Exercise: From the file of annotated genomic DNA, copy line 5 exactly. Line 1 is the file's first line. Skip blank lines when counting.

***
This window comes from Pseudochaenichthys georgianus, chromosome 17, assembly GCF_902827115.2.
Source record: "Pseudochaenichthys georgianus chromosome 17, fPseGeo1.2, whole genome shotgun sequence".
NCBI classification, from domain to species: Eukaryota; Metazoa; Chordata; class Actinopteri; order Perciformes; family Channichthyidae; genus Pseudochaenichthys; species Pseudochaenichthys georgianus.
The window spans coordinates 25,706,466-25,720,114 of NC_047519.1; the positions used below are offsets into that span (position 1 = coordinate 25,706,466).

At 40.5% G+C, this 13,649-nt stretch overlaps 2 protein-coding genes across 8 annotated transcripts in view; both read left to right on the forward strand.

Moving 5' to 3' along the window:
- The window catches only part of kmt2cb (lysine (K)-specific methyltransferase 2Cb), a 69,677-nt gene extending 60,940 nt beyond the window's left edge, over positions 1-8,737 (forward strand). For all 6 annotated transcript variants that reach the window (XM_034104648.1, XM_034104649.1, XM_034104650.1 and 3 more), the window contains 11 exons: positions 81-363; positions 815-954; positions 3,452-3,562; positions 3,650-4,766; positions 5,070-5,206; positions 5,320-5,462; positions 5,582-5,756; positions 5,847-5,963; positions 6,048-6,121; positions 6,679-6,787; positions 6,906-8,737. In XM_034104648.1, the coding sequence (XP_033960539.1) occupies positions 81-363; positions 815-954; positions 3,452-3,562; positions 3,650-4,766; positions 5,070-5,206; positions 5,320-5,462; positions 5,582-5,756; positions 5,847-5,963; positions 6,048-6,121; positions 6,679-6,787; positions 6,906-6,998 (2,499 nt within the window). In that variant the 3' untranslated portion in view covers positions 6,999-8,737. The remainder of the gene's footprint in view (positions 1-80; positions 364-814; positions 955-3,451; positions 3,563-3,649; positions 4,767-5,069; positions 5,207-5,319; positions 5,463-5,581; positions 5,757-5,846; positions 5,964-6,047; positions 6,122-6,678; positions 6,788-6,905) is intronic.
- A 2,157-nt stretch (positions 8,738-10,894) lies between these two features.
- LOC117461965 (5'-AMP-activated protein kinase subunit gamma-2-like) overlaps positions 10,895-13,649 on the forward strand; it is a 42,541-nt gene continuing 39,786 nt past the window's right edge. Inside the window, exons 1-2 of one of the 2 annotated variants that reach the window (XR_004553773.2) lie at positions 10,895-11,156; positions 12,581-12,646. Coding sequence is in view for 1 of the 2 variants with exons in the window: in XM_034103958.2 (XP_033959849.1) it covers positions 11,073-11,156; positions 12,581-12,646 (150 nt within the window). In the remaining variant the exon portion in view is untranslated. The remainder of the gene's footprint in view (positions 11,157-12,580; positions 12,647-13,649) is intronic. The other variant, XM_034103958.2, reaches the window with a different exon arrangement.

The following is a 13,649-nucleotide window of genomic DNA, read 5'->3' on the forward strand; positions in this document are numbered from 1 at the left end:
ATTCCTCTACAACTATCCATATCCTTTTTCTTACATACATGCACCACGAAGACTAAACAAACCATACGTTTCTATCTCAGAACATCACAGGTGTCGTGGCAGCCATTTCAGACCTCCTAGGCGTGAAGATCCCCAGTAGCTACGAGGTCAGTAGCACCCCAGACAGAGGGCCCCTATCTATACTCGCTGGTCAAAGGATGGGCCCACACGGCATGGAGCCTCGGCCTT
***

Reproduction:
At 40.5% G+C, this 13,649-nt stretch overlaps 2 protein-coding genes across 8 annotated transcripts in view; both read left to right on the forward strand.